We all know that it is burdensome when people have to prepare funeral services for their kin. This task becomes even more difficult when a parent has to bury a child. Such a tragic notion goes against the natural law of life. After all, younger children are always expected to outlive their much older parents. Anyone who has gone through this heartbreaking experience will tell you that when a child dies, a part of your adult spirit dies along with them.
Death in itself takes a toll on those who are left grieving, most especially if the life that is lost was born from your own flesh and blood. Nothing can ever prepare a parent for this tragic fate. Though it seems unlikely as the circle of life opposes this concept, sadly, losing a child can still happen. How then, are parents supposed to cope when the unthinkable happens? Here are some suggestions to help you and your kin move on from the death of your most beloved child.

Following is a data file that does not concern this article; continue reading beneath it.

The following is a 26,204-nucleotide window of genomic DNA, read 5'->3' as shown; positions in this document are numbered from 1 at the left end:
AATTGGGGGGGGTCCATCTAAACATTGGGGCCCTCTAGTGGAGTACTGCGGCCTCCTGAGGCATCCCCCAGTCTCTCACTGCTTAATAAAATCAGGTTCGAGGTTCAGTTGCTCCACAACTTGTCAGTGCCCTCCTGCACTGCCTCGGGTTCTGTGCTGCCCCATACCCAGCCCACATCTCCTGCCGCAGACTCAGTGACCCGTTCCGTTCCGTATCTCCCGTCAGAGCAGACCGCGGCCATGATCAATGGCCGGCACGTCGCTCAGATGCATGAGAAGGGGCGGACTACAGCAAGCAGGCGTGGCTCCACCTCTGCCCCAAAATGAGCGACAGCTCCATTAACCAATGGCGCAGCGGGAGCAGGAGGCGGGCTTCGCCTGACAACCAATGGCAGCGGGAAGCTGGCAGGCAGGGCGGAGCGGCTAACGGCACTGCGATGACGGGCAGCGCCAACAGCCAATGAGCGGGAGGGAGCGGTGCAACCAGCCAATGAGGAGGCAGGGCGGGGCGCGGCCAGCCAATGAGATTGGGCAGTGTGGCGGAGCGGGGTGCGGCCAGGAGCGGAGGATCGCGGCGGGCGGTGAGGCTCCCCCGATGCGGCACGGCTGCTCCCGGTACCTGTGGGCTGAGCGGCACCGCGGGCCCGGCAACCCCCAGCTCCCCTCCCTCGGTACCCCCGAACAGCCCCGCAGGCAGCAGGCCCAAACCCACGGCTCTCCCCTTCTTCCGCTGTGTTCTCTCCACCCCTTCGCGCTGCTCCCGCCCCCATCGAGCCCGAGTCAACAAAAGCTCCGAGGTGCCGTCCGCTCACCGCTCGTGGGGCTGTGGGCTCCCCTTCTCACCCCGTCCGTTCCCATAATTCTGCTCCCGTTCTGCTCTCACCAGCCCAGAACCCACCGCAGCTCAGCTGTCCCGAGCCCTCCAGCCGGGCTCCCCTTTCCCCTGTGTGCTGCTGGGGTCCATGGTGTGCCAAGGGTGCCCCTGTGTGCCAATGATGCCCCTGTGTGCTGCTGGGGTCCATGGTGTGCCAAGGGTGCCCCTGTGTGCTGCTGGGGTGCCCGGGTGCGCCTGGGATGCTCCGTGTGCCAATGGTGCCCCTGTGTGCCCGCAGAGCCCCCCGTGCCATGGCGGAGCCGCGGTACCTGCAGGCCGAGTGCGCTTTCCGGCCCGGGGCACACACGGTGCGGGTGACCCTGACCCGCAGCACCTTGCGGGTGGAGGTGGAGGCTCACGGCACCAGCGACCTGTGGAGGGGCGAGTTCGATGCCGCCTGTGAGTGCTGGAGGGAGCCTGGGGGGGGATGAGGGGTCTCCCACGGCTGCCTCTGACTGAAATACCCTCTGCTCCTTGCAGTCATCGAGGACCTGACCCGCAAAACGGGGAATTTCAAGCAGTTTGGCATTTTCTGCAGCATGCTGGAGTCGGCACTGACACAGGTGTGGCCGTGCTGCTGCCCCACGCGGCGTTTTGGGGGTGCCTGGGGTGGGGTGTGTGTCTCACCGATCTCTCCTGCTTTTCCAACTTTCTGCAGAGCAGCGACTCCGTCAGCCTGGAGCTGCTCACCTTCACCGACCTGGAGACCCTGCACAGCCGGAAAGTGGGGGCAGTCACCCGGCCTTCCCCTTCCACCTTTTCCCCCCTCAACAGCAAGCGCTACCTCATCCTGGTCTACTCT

Rely On a Strong Support System
A good and strong support system is part and parcel of healing. When the world feels as if it is conspiring against you, there’s no shame in asking for help. Besides, your loved ones are surely more than willing to help you out with your responsibilities. Even just their presence and listening ear is already a great source of comfort. This maybe your family, friends, colleagues, neighbors, or even strangers in a support group. It is easier to cope with difficult times when there are people around to guide, comfort, and uplift you. Having people who listen and genuinely care for you will help you manage your loss.
Go On a Sabbatical